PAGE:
Home · Security

Suspected LulzSec and Anonymous members arrested in UK

Four men have been arrested in separate parts of the UK by police investigating the hacker groups Anonymous and LulzSec.

The suspects - from Doncaster, Warminster, Northampton and London - are being questioned by Scotland Yard's e-Crime unit.

Their arrests are part of a wider operation involving UK law enforcement and the FBI.

At the same time, 14 suspected members of Anonymous appeared in a US court.

Authorities around the world have been rounding up suspects following a wave of attacks by both groups on major corporations and government institutions.

Amazon, PayPal, the CIA, US Senate and the UK's Serious Organised Crime Agency have all suffered either intrusions or denial of service attacks, designed to take their websites offline. More...

09-02-2011 16:57

Analysis: Cyber raids unlikely to stir faster global action

(Reuters) - A major new hacking attack underscores that governments and companies are losing the war against cyber thieves, but it's unclear if the disclosure will prompt quicker global action against online break-ins.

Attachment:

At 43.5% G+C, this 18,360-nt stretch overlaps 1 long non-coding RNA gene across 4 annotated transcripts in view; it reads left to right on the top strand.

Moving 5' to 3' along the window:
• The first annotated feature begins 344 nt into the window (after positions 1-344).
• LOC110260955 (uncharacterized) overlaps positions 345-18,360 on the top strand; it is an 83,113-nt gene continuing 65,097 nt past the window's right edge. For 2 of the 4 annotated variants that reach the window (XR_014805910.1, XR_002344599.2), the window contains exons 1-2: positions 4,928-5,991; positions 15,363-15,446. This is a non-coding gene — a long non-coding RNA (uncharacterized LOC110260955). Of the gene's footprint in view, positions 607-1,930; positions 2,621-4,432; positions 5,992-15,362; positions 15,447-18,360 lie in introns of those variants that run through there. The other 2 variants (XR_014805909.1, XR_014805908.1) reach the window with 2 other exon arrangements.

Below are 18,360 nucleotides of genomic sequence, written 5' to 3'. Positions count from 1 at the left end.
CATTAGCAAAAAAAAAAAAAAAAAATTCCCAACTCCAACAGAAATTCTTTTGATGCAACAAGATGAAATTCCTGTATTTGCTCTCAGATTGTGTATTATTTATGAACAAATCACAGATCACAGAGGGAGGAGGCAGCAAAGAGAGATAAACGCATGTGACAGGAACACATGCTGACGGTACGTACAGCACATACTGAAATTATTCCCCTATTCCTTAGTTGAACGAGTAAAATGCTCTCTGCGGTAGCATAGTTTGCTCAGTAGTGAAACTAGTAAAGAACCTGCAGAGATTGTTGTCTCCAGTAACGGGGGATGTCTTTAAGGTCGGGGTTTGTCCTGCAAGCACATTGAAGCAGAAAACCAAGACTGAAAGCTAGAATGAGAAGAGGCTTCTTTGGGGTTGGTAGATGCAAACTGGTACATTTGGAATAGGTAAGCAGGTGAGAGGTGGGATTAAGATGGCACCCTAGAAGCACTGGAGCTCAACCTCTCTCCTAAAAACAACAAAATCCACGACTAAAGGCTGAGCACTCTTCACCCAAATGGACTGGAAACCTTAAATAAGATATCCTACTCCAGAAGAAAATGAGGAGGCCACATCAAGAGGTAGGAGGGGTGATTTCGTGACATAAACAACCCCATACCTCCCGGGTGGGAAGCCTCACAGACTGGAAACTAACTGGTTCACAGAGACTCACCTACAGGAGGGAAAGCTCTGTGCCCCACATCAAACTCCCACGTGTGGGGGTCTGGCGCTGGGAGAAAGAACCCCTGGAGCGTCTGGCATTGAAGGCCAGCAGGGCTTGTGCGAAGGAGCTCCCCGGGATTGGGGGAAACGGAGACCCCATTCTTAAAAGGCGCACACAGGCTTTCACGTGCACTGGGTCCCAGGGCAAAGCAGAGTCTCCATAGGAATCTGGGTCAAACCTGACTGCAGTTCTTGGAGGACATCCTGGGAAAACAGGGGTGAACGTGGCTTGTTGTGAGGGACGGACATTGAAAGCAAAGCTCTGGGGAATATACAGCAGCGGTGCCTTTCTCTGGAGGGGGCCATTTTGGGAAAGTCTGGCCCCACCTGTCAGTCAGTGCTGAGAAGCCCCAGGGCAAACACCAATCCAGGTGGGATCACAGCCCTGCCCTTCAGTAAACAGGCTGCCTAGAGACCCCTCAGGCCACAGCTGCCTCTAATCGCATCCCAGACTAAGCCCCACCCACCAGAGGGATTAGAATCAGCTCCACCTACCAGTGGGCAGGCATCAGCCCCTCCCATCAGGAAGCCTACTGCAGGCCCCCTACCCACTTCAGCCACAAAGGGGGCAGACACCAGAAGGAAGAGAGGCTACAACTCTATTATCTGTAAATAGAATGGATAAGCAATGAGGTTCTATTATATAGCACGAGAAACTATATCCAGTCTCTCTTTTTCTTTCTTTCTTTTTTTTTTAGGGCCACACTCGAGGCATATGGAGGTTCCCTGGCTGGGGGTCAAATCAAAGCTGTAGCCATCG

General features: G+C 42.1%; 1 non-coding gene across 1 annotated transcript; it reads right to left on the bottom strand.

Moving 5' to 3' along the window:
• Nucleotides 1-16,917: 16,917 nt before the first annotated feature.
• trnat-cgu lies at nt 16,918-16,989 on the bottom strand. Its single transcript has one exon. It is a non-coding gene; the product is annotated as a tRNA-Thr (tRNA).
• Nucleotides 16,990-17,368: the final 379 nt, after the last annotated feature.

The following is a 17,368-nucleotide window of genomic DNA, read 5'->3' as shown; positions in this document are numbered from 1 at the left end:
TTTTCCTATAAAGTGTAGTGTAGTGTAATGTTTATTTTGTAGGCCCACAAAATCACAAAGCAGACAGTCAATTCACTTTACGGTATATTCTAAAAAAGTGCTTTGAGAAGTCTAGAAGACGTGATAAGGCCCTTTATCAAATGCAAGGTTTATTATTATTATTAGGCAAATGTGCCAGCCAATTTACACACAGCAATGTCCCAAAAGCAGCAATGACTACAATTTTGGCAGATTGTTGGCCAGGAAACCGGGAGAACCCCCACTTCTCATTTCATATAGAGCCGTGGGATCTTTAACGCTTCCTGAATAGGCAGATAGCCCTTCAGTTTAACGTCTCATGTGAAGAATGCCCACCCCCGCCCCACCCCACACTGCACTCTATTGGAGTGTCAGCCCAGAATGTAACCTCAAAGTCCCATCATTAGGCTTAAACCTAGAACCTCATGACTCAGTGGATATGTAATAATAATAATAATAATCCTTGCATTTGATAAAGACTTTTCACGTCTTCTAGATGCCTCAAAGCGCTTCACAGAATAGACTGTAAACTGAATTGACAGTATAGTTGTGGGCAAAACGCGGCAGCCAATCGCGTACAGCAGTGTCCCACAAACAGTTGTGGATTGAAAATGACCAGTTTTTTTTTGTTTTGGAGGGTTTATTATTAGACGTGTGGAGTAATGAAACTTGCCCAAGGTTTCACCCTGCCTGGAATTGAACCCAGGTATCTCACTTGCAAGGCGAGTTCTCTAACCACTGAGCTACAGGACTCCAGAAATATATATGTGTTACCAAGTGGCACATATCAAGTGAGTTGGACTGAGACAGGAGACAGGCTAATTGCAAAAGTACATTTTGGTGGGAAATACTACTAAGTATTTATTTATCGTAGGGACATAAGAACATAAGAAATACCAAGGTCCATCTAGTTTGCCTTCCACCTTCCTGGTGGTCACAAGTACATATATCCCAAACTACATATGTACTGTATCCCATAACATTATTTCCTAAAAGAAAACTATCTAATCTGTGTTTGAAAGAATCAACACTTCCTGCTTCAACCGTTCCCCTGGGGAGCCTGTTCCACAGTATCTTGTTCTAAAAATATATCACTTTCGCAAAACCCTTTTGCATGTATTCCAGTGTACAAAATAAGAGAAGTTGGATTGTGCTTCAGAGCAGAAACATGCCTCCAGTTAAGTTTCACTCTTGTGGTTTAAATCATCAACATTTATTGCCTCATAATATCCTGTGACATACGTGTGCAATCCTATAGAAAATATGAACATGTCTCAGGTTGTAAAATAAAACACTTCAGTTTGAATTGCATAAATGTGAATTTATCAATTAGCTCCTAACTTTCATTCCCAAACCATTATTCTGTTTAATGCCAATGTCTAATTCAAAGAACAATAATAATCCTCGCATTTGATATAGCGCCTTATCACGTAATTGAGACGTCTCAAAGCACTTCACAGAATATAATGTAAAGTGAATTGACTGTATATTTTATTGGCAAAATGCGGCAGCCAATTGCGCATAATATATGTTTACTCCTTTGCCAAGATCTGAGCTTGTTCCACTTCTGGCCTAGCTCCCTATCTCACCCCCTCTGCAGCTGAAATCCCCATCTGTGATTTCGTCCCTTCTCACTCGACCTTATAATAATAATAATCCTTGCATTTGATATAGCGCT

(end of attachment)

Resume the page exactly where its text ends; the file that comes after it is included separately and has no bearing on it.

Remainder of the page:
A U.S. report that intruders breached the computer networks of 72 organizations around the world over a five-year period in the biggest hacking campaign found to date will be seized on by Western states to call for tougher digital defences.

"This is the biggest transfer of wealth in terms of intellectual property in human history," said Dmitri Alperovitch, vice president of Threat Research at U.S. security company McAfee, which produced the report.

McAfee said it believed there was one "state actor" behind the attacks but declined to name it, though one security expert who has been briefed on the hacking said the evidence points to China. There was no comment from China on the report. More...

08-07-2011 17:50

U.S. Guidelines Aim to Bolster Software Security

The Homeland Security Department unveiled a new system of guidance on Monday intended to help make the software behind Web sites, power grids and other services less susceptible to hacking.

The system includes an updated list of the top 25 programming errors that enable today’s most serious hacks. It adds new tools to help software programmers eliminate the most dangerous types of mistakes and enable organizations to demand and buy more secure products.

The effort to improve software security has been three years in the making, according to Robert A. Martin, principal engineer at Mitre, a technology nonprofit organization that conducts federal research in systems engineering.

The costs of flaws or omissions that make software susceptible to attack was highlighted by a number of recent attacks that resulted in the theft of credit card information, user names and passwords from government and banking sites.

During an online news conference, government officials pointed out that a wide range of stakeholders had an interest in seeing the top 25 errors addressed, and they stressed the need for better training and education for people writing software. More...

08-01-2011 16:07